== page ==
Saturday, March 26, 2011

Where I spend most of my time

I decided after I posted the last blog that I should elaborate on what I
was doing. In the picture I posted last time of me sampling from the CTD I
was collecting samples for CDOM or chromophoric dissolved organic matter.
According to the literature, it is an 'optically active component of DOM
that plays a critical role in carbon cycling' (Du et al 2010; Coble,
2007). This material can influence how light travels through the water
column and, therefore, can affect the growth of aquatic organisms, such as
phytoplankton. Because CDOM is a component of the global carbon budget, it
is important to monitor the abundance and composition in the water column.
I collect 18 samples/day for CDOM (60 ml/sample) and filter each sample
through the glass filter set up I have pictured here. This usually takes
about 2-3 hours to complete, including collection from the rosette.

I spend almost 12 hours a day in a room that is called the wet lab. It is
called this for a reason. During stormy seas, if the watertight doors are
not sealed completely, water enters the room with every wave. One of these
days I might be washed away! During most of this time I am working on the
wooden filter rig, seen in the second picture. At least once a day I
collect almost 20 L of surface water from the underway seawater system and
filter almost all of it, particularly when we are in low biomass waters
(like we are today). When water is available from the rosette, I try to
take water column profile samples, at least for phytoplankton pigments. I
require a lot of water for the various parameters I collect and the Niskin
bottles only hold 10 liters. I keep the room somewhat cool to protect the
samples and so that the heaters do not blow dust or other unwanted
materials into my samples.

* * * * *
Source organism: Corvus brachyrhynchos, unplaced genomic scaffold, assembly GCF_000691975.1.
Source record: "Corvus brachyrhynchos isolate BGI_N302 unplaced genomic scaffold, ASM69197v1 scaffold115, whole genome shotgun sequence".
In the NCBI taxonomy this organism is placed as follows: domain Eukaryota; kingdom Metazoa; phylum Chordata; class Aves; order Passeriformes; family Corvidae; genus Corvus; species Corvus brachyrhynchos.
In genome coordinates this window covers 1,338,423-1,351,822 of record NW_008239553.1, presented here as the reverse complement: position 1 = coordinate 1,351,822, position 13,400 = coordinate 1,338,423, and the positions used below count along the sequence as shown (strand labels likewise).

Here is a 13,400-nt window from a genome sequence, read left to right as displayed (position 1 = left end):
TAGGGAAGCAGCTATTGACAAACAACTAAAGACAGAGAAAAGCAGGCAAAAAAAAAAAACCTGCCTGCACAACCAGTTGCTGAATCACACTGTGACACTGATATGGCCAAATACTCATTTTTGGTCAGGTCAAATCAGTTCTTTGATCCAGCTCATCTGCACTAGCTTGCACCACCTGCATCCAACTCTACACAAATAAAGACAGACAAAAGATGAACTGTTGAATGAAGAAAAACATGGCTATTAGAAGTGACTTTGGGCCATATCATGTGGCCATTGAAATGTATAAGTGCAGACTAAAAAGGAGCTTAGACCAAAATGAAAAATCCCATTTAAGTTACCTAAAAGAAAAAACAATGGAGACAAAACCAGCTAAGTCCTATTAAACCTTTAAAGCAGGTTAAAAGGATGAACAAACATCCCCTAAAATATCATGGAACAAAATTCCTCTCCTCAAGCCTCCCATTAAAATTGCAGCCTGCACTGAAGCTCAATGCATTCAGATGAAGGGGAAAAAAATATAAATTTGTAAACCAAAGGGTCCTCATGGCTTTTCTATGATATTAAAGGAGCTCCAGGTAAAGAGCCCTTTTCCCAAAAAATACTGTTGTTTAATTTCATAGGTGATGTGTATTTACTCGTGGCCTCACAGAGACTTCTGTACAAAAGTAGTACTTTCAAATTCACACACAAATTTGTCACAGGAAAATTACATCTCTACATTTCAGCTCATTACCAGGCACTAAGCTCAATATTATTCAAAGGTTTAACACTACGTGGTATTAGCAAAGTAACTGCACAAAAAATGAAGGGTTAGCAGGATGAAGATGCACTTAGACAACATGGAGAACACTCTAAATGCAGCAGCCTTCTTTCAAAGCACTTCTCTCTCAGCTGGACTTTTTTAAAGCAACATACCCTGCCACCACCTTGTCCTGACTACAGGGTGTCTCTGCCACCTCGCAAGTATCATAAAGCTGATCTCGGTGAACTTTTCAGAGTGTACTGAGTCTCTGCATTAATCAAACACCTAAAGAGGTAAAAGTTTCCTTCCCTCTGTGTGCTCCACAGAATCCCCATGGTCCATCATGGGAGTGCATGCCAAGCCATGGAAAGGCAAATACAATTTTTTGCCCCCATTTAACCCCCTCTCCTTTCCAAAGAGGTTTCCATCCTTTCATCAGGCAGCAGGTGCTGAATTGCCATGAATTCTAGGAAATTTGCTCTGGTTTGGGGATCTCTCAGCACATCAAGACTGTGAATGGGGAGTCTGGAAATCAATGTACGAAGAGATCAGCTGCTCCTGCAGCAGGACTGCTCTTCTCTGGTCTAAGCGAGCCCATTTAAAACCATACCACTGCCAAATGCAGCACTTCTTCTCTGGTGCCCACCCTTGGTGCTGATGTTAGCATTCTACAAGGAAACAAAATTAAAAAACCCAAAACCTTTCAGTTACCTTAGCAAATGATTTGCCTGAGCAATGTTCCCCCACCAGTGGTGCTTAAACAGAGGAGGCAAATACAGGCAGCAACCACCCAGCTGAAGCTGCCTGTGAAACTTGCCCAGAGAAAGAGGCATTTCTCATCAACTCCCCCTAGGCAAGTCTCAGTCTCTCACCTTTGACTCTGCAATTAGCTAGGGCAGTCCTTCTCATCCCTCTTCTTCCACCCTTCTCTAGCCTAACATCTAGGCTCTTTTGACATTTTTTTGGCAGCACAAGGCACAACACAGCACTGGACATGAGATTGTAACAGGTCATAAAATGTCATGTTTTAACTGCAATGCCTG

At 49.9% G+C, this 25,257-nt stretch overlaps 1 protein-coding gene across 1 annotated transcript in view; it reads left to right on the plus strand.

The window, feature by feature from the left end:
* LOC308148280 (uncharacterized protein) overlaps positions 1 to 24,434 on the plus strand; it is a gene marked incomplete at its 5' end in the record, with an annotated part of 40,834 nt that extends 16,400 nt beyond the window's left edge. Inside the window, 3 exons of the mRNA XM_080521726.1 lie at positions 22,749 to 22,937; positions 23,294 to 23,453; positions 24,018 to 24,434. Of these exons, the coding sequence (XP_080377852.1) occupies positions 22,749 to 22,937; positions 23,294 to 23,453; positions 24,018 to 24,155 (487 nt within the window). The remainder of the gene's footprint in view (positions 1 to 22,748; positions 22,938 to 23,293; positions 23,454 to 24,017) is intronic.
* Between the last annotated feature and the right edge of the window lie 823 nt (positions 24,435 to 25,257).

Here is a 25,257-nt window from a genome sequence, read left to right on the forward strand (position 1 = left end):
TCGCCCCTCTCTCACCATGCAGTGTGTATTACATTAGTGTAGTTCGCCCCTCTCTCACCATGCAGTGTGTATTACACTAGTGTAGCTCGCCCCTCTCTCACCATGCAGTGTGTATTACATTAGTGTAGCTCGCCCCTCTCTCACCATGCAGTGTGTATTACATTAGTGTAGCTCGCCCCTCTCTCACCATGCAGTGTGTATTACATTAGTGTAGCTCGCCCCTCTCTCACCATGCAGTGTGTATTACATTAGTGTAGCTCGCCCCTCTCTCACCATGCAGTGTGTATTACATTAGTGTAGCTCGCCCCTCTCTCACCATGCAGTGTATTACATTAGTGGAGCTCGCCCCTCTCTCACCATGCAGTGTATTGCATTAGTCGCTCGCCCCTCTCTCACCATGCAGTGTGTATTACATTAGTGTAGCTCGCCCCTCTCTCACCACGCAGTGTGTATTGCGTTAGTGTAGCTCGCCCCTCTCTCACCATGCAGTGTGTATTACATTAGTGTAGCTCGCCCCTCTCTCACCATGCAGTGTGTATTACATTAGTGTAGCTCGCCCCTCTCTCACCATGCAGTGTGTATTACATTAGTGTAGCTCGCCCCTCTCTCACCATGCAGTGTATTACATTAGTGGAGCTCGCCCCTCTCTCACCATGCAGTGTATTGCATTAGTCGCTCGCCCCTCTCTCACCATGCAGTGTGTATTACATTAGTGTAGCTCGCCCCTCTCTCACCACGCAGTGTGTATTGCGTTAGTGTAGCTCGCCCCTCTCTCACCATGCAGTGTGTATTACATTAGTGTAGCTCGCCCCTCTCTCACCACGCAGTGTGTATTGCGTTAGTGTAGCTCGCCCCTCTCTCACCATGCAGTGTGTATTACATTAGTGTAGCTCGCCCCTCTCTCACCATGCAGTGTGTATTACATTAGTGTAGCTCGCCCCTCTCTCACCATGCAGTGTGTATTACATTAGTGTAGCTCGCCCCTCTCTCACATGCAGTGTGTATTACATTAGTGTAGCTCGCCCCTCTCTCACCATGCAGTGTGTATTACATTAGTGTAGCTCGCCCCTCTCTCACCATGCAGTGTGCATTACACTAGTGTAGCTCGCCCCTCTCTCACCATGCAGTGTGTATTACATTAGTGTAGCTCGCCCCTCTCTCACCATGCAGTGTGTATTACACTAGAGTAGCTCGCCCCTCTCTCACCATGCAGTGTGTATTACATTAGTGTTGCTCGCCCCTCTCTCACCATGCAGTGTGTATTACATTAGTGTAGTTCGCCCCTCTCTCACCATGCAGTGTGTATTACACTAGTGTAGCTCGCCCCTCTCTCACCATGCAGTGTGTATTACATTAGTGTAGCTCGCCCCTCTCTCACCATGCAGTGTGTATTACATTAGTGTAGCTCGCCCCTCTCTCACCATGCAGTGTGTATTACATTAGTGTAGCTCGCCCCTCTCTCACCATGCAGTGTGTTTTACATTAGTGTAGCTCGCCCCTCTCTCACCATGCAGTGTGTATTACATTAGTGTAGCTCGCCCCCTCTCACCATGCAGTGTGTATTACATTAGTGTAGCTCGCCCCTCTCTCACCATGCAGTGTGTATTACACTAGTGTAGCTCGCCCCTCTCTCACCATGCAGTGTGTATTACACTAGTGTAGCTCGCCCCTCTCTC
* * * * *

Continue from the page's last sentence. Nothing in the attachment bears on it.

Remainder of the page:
Today the sun finally decided to show its face! Although we are no longer
in the ice, the sun and calmer seas make for a wonderful day. We are still
in the process of working our way back north towards the 67S line. After
we finish this transect on the 170W line, we will steam for 2 days (approx
10 knots/hour) to get to the aforementioned line. We will continue our
travel west towards Chile.

Ship fever has set in a bit. However, the morale team has come through and
at least 2 activities are being planned for the future. One activity that
was announced today is a murder mystery game. I have never heard of this
game but apparently everyone draws a card (regular playing card) and
whoever draws the Queen of Spades is the 'murderer.' That person, with
some reasonable restrictions, can go around (discretely) and 'murder'
people by showing their card. Those who are not the murderer can try to
guess who it is and confront that person. If they are correct, then he/she
becomes the murderer. If the accusation is false, the accuser dies
automatically. Sounds amusing, right? Also, we still have a second round
of Cribbage. Not sure if I have advanced to the second round yet but, to
be honest, I am somewhat over the whole thing.

Chow for now!


  1. Sounds like you are keeping busy and collecting lots of great samples! The murder mystery game sounds interesting, I as well never heard of it! Keep the morale up, you are over half way finished right? Have you made good friends with any scientists/crew members? Miss ya girl!!!

  2. Great pics. No, really. Beauty is in the eye of the beholder I suppose.
    I think I played that murder mystery game at camp way back in the day, but I don't recall the details. Sounds fun! My hubby knows how to play cribbage, but I've never played that.
    I imagine your Kindle is worth its weight in gold on a cruise. I got a nook for Christmas- I'm finishing up the Hunger Games trilogy.